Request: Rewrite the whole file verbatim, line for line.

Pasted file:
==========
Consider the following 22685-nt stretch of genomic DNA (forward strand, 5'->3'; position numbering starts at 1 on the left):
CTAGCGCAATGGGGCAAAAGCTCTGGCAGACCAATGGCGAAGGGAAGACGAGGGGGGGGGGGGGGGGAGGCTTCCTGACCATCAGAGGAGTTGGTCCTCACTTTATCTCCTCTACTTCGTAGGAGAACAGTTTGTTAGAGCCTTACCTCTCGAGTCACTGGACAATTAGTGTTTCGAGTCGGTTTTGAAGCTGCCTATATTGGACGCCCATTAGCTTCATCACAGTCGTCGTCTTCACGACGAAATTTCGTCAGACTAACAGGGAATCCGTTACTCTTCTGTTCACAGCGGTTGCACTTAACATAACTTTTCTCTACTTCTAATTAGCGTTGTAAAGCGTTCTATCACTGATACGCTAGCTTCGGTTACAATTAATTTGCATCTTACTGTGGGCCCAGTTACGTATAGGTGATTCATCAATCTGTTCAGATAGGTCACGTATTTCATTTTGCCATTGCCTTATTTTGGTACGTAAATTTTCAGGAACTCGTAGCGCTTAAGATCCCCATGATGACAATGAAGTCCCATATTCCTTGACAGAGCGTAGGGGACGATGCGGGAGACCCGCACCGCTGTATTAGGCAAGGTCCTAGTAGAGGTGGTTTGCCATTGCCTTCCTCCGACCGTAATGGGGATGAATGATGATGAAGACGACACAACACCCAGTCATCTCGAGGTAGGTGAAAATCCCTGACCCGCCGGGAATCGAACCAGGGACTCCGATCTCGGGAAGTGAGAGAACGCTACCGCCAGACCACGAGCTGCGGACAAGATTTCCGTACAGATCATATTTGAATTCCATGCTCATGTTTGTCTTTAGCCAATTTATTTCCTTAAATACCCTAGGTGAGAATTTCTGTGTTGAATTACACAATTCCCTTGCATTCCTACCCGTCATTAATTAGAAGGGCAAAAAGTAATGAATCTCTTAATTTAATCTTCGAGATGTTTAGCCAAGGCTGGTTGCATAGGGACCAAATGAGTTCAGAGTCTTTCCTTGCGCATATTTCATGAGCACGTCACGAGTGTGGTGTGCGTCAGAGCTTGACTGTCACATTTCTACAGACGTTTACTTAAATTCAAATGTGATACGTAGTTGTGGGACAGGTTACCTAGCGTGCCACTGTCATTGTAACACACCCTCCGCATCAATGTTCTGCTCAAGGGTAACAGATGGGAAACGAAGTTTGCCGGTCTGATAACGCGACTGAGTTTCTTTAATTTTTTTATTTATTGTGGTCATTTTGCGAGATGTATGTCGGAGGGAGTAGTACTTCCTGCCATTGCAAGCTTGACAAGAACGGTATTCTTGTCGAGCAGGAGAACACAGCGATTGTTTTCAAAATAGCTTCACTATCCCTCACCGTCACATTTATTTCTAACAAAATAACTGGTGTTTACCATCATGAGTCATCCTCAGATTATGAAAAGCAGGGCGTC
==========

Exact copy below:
Consider the following 22685-nt stretch of genomic DNA (forward strand, 5'->3'; position numbering starts at 1 on the left):
CTAGCGCAATGGGGCAAAAGCTCTGGCAGACCAATGGCGAAGGGAAGACGAGGGGGGGGGGGGGGGGAGGCTTCCTGACCATCAGAGGAGTTGGTCCTCACTTTATCTCCTCTACTTCGTAGGAGAACAGTTTGTTAGAGCCTTACCTCTCGAGTCACTGGACAATTAGTGTTTCGAGTCGGTTTTGAAGCTGCCTATATTGGACGCCCATTAGCTTCATCACAGTCGTCGTCTTCACGACGAAATTTCGTCAGACTAACAGGGAATCCGTTACTCTTCTGTTCACAGCGGTTGCACTTAACATAACTTTTCTCTACTTCTAATTAGCGTTGTAAAGCGTTCTATCACTGATACGCTAGCTTCGGTTACAATTAATTTGCATCTTACTGTGGGCCCAGTTACGTATAGGTGATTCATCAATCTGTTCAGATAGGTCACGTATTTCATTTTGCCATTGCCTTATTTTGGTACGTAAATTTTCAGGAACTCGTAGCGCTTAAGATCCCCATGATGACAATGAAGTCCCATATTCCTTGACAGAGCGTAGGGGACGATGCGGGAGACCCGCACCGCTGTATTAGGCAAGGTCCTAGTAGAGGTGGTTTGCCATTGCCTTCCTCCGACCGTAATGGGGATGAATGATGATGAAGACGACACAACACCCAGTCATCTCGAGGTAGGTGAAAATCCCTGACCCGCCGGGAATCGAACCAGGGACTCCGATCTCGGGAAGTGAGAGAACGCTACCGCCAGACCACGAGCTGCGGACAAGATTTCCGTACAGATCATATTTGAATTCCATGCTCATGTTTGTCTTTAGCCAATTTATTTCCTTAAATACCCTAGGTGAGAATTTCTGTGTTGAATTACACAATTCCCTTGCATTCCTACCCGTCATTAATTAGAAGGGCAAAAAGTAATGAATCTCTTAATTTAATCTTCGAGATGTTTAGCCAAGGCTGGTTGCATAGGGACCAAATGAGTTCAGAGTCTTTCCTTGCGCATATTTCATGAGCACGTCACGAGTGTGGTGTGCGTCAGAGCTTGACTGTCACATTTCTACAGACGTTTACTTAAATTCAAATGTGATACGTAGTTGTGGGACAGGTTACCTAGCGTGCCACTGTCATTGTAACACACCCTCCGCATCAATGTTCTGCTCAAGGGTAACAGATGGGAAACGAAGTTTGCCGGTCTGATAACGCGACTGAGTTTCTTTAATTTTTTTATTTATTGTGGTCATTTTGCGAGATGTATGTCGGAGGGAGTAGTACTTCCTGCCATTGCAAGCTTGACAAGAACGGTATTCTTGTCGAGCAGGAGAACACAGCGATTGTTTTCAAAATAGCTTCACTATCCCTCACCGTCACATTTATTTCTAACAAAATAACTGGTGTTTACCATCATGAGTCATCCTCAGATTATGAAAAGCAGGGCGTC